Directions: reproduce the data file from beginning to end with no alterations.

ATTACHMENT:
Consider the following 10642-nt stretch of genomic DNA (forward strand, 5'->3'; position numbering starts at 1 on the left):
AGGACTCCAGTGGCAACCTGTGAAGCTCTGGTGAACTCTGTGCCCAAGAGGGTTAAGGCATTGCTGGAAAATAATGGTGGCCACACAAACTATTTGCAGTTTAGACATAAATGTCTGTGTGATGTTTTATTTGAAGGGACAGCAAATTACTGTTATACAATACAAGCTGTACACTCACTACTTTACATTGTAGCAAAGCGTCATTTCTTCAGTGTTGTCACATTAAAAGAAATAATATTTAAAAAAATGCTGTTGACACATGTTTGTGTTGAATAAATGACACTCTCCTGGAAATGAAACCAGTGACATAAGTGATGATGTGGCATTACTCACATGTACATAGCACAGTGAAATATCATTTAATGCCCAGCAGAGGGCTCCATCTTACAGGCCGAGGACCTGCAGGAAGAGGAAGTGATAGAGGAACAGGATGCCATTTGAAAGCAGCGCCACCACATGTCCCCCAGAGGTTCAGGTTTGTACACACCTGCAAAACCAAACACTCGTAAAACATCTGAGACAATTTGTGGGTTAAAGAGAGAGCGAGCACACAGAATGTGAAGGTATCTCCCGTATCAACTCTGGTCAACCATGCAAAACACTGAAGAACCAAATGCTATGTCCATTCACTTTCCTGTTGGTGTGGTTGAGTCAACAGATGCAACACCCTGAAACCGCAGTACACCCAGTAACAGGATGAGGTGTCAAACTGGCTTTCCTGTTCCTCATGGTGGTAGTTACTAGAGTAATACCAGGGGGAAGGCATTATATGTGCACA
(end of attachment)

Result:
Consider the following 10642-nt stretch of genomic DNA (forward strand, 5'->3'; position numbering starts at 1 on the left):
AGGACTCCAGTGGCAACCTGTGAAGCTCTGGTGAACTCTGTGCCCAAGAGGGTTAAGGCATTGCTGGAAAATAATGGTGGCCACACAAACTATTTGCAGTTTAGACATAAATGTCTGTGTGATGTTTTATTTGAAGGGACAGCAAATTACTGTTATACAATACAAGCTGTACACTCACTACTTTACATTGTAGCAAAGCGTCATTTCTTCAGTGTTGTCACATTAAAAGAAATAATATTTAAAAAAATGCTGTTGACACATGTTTGTGTTGAATAAATGACACTCTCCTGGAAATGAAACCAGTGACATAAGTGATGATGTGGCATTACTCACATGTACATAGCACAGTGAAATATCATTTAATGCCCAGCAGAGGGCTCCATCTTACAGGCCGAGGACCTGCAGGAAGAGGAAGTGATAGAGGAACAGGATGCCATTTGAAAGCAGCGCCACCACATGTCCCCCAGAGGTTCAGGTTTGTACACACCTGCAAAACCAAACACTCGTAAAACATCTGAGACAATTTGTGGGTTAAAGAGAGAGCGAGCACACAGAATGTGAAGGTATCTCCCGTATCAACTCTGGTCAACCATGCAAAACACTGAAGAACCAAATGCTATGTCCATTCACTTTCCTGTTGGTGTGGTTGAGTCAACAGATGCAACACCCTGAAACCGCAGTACACCCAGTAACAGGATGAGGTGTCAAACTGGCTTTCCTGTTCCTCATGGTGGTAGTTACTAGAGTAATACCAGGGGGAAGGCATTATATGTGCACA